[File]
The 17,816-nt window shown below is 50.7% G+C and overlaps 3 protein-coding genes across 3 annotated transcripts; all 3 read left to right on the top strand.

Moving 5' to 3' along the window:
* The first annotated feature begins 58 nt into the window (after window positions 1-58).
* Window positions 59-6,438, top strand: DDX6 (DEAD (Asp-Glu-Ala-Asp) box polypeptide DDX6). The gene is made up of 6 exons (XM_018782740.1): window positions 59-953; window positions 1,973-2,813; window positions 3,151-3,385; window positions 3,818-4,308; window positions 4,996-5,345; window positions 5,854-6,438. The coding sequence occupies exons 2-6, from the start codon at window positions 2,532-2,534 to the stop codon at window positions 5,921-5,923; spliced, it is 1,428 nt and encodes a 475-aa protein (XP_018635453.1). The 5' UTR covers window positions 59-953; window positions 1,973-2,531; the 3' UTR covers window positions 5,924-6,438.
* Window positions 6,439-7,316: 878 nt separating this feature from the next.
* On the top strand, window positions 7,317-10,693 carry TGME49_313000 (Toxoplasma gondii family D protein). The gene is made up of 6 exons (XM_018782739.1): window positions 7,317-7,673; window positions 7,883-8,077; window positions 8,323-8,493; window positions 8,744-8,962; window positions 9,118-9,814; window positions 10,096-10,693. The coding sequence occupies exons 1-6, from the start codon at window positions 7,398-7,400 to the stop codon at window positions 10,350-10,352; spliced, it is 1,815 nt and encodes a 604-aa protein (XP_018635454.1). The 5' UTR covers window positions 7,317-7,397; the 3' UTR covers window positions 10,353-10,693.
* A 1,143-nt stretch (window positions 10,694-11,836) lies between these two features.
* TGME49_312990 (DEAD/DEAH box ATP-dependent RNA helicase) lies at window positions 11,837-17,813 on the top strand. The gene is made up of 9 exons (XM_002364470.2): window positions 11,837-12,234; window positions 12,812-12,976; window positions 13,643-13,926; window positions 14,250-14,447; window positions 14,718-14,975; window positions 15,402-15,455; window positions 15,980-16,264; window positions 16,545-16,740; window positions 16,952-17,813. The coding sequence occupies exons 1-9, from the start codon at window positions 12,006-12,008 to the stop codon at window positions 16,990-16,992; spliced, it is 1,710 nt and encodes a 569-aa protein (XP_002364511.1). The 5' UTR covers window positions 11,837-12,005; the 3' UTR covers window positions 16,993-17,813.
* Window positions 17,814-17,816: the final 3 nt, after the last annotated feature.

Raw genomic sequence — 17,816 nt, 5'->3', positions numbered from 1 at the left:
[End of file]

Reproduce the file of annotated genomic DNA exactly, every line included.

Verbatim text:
The 17,816-nt window shown below is 50.7% G+C and overlaps 3 protein-coding genes across 3 annotated transcripts; all 3 read left to right on the top strand.

Moving 5' to 3' along the window:
* The first annotated feature begins 58 nt into the window (after window positions 1-58).
* Window positions 59-6,438, top strand: DDX6 (DEAD (Asp-Glu-Ala-Asp) box polypeptide DDX6). The gene is made up of 6 exons (XM_018782740.1): window positions 59-953; window positions 1,973-2,813; window positions 3,151-3,385; window positions 3,818-4,308; window positions 4,996-5,345; window positions 5,854-6,438. The coding sequence occupies exons 2-6, from the start codon at window positions 2,532-2,534 to the stop codon at window positions 5,921-5,923; spliced, it is 1,428 nt and encodes a 475-aa protein (XP_018635453.1). The 5' UTR covers window positions 59-953; window positions 1,973-2,531; the 3' UTR covers window positions 5,924-6,438.
* Window positions 6,439-7,316: 878 nt separating this feature from the next.
* On the top strand, window positions 7,317-10,693 carry TGME49_313000 (Toxoplasma gondii family D protein). The gene is made up of 6 exons (XM_018782739.1): window positions 7,317-7,673; window positions 7,883-8,077; window positions 8,323-8,493; window positions 8,744-8,962; window positions 9,118-9,814; window positions 10,096-10,693. The coding sequence occupies exons 1-6, from the start codon at window positions 7,398-7,400 to the stop codon at window positions 10,350-10,352; spliced, it is 1,815 nt and encodes a 604-aa protein (XP_018635454.1). The 5' UTR covers window positions 7,317-7,397; the 3' UTR covers window positions 10,353-10,693.
* A 1,143-nt stretch (window positions 10,694-11,836) lies between these two features.
* TGME49_312990 (DEAD/DEAH box ATP-dependent RNA helicase) lies at window positions 11,837-17,813 on the top strand. The gene is made up of 9 exons (XM_002364470.2): window positions 11,837-12,234; window positions 12,812-12,976; window positions 13,643-13,926; window positions 14,250-14,447; window positions 14,718-14,975; window positions 15,402-15,455; window positions 15,980-16,264; window positions 16,545-16,740; window positions 16,952-17,813. The coding sequence occupies exons 1-9, from the start codon at window positions 12,006-12,008 to the stop codon at window positions 16,990-16,992; spliced, it is 1,710 nt and encodes a 569-aa protein (XP_002364511.1). The 5' UTR covers window positions 11,837-12,005; the 3' UTR covers window positions 16,993-17,813.
* Window positions 17,814-17,816: the final 3 nt, after the last annotated feature.

Raw genomic sequence — 17,816 nt, 5'->3', positions numbered from 1 at the left: